The CBJ assembly is on its way to adopting an updated comprehensive plan. During last night’s committee of the whole meeting, Community Development Director Hal Hart introduced the new update, which has been in the works since 2011. The document contains 123 policies that guide and direct public and private land activities within the CBJ.
Hart says most of the changes are technical and are found in the chapters on housing, economic development, energy, transportation, land use maps, and utilities. Sections of the plan were substantially rewritten by the Affordable Housing Commission and the Juneau Economic Development Committee.
Between the 2008 plan and the current update, Hart says significant changes have been made to maximum residential density making it easier for developers to put more units in certain areas, “We’ve said where you have sewer and water and the kinds of things that support growth, you can get a little higher density.”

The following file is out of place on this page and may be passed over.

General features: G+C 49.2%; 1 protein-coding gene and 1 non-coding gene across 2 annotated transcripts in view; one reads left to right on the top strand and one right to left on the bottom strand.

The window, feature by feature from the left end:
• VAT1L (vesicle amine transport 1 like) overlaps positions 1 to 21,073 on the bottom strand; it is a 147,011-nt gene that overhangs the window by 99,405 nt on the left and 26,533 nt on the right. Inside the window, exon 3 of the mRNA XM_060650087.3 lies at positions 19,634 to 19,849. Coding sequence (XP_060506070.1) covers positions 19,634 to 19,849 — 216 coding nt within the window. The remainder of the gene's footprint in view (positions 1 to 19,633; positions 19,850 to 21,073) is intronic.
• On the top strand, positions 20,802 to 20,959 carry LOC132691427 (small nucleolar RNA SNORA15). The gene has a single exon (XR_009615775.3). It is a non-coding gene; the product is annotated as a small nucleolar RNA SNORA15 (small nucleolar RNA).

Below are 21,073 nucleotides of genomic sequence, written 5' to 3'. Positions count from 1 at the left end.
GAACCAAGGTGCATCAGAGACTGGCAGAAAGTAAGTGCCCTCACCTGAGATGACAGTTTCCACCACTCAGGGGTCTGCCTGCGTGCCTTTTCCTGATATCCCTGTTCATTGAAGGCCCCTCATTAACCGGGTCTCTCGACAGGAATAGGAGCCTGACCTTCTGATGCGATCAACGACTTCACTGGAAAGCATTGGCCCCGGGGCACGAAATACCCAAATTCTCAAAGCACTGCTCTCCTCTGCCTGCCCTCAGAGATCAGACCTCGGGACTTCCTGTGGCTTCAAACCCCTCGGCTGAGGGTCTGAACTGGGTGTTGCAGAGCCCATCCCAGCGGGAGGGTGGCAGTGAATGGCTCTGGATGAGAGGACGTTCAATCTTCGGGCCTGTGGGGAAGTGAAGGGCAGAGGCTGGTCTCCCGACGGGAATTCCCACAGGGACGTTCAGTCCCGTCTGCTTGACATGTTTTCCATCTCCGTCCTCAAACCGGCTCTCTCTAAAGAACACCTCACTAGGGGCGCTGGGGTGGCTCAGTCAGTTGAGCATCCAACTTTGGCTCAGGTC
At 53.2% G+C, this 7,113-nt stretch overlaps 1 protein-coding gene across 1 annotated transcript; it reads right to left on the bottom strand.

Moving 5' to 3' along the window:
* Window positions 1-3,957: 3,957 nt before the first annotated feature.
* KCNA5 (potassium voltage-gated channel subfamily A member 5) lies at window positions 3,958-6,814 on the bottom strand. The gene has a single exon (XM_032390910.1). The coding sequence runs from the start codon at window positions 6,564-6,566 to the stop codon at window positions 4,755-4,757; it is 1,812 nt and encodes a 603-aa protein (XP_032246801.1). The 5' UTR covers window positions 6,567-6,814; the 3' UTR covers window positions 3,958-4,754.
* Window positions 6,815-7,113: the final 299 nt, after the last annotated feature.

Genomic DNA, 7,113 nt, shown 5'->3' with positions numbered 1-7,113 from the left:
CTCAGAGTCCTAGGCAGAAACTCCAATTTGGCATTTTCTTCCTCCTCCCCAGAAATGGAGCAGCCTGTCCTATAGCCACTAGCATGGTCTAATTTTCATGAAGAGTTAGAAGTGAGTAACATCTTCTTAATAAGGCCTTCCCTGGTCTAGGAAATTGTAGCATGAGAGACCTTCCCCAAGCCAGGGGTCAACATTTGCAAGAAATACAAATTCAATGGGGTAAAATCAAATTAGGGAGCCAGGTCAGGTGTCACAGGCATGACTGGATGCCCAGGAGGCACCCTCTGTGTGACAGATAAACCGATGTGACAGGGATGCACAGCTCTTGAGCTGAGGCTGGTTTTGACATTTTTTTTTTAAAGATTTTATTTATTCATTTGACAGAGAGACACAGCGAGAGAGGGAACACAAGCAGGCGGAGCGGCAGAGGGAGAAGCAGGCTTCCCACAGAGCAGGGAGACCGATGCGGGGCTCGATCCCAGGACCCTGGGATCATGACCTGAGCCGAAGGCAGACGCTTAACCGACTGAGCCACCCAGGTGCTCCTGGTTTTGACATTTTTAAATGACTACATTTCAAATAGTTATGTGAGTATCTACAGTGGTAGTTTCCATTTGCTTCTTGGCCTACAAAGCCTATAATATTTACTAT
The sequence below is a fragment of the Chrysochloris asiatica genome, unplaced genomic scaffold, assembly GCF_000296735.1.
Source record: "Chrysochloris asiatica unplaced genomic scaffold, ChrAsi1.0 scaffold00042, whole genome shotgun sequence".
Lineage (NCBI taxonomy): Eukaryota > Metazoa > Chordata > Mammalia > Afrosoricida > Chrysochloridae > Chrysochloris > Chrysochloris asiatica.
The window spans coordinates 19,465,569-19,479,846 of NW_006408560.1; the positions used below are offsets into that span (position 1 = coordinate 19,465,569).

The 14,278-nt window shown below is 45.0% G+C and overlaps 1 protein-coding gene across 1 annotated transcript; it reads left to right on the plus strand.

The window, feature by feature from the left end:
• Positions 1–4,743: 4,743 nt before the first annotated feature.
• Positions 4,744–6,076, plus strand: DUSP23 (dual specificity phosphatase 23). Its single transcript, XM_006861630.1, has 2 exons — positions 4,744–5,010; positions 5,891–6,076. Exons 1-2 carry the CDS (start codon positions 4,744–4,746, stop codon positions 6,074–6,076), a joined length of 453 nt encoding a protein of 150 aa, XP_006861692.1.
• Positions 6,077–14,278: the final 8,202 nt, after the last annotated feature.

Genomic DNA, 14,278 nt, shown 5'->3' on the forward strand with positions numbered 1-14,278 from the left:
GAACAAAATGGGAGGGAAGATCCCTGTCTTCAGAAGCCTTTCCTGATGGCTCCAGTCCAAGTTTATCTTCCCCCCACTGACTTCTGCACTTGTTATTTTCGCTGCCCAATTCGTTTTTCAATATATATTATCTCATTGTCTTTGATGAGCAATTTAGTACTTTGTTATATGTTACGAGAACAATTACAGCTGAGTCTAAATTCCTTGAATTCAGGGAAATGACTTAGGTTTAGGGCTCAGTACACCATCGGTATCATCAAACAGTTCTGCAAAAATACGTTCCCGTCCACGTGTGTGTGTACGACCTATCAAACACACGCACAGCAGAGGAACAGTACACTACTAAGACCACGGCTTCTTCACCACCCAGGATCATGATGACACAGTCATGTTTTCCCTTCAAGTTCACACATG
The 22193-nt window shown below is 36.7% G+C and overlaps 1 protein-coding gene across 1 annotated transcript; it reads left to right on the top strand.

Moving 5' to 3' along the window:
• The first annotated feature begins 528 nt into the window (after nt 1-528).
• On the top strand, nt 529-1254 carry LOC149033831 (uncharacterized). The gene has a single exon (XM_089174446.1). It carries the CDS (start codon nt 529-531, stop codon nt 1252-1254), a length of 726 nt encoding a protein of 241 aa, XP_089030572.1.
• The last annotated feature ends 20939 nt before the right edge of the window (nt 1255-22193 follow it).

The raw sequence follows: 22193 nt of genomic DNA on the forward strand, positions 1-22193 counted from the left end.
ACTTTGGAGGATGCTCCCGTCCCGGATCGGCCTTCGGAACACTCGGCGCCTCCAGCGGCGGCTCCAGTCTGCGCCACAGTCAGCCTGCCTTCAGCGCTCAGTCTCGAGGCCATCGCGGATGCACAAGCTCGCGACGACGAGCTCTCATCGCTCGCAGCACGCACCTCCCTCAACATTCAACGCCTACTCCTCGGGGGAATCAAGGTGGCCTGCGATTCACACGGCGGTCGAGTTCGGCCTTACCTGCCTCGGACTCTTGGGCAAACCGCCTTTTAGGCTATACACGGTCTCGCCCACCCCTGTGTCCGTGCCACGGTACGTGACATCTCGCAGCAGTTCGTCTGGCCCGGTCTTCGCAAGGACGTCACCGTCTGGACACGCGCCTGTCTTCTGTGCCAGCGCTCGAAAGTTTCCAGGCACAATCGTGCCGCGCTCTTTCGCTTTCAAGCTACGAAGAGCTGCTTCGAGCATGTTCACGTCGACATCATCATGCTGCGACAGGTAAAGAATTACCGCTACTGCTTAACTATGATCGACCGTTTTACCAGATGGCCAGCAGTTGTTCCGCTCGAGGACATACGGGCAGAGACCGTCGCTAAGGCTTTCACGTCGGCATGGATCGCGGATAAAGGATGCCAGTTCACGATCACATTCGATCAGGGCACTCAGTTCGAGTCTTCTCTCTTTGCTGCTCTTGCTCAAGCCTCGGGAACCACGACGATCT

This is the first time the Assembly is seeing the update. Hart plans to work with the body in interpreting the changes, especially to the chapters on housing, economic development, and energy.
- Wayne Price thinks if there is going to be a wider healing among Natives in America, the U.S. government needs to apologize for the devastating toll the boarding schools took.
- Alaska’s economic woes are affecting all corners of the state, especially communities that were banking on an Arctic boom.
- The dead included one police officer from a local university. At least nine other people were hurt, including four police officers.
- Studies recommended relocating villages like Newtok, Kivalina and Shishmaref. But more than 10 years later they are still there, with waves getting higher and storms getting stronger.